Nobody seems to be asking the most important question: What exactly is the chemical composition of this so-called water? Partly this is because it was only yesterday that scientists got a big enough chunk of the stuff inside Phoenix's ovens, where it can melt the ice and figure out its molecular composition using a mass spectrometer. So we won't know the exact composition of Martian water for a while. But mostly calling the stuff "water ice" vagues out the truth, which is that this ice is only technically water. No creature on Earth could drink it. In fact, as planetary scientist Andrew Knoll said at the AAAS meeting earlier this year, water on Mars is probably so salty and acidic that it would be essentially poison.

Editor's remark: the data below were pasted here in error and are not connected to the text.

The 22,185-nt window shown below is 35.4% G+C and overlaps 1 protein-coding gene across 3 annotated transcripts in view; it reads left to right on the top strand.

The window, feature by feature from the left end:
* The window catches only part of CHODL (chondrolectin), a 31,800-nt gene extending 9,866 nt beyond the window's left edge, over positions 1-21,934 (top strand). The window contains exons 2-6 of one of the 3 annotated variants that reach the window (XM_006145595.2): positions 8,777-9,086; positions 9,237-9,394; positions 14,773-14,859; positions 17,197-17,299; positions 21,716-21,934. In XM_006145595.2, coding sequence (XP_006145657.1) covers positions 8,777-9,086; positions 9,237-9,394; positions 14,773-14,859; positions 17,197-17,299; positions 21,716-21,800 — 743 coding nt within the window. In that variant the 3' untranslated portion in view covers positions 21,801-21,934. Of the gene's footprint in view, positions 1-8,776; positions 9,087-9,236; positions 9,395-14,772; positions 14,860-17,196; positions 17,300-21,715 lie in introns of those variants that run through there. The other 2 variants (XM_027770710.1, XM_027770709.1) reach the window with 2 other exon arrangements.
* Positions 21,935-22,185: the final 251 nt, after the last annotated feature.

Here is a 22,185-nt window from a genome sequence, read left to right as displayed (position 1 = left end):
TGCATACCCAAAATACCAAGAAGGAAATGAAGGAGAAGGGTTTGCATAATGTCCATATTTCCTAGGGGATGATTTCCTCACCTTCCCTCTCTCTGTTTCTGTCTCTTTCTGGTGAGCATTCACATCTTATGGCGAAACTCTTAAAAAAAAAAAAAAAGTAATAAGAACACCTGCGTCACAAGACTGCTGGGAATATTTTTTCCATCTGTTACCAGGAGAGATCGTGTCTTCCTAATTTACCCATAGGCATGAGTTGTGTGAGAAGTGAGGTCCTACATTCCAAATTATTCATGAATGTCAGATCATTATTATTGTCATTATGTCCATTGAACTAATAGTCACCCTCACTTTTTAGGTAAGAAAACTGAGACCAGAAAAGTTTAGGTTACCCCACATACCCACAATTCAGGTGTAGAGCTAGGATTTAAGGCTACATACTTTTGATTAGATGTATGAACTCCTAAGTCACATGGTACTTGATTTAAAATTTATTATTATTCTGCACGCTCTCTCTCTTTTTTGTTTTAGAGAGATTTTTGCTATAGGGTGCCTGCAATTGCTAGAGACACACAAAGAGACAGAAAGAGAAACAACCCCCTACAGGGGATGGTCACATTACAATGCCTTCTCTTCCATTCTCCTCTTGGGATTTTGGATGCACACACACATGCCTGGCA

One of the interesting side-effects of this water discovery, however, is that it may re-awaken the scientific community's interest in searching for extraterrestrial life. As Eric Sofge argues on Popular Mechanics, Water is usually considered a precursor for living things, and now that we know water exists under the ground on our close planetary neighbor, it's becomes more statistically likely that water could exist elsewhere too. Or that life could exist on Mars.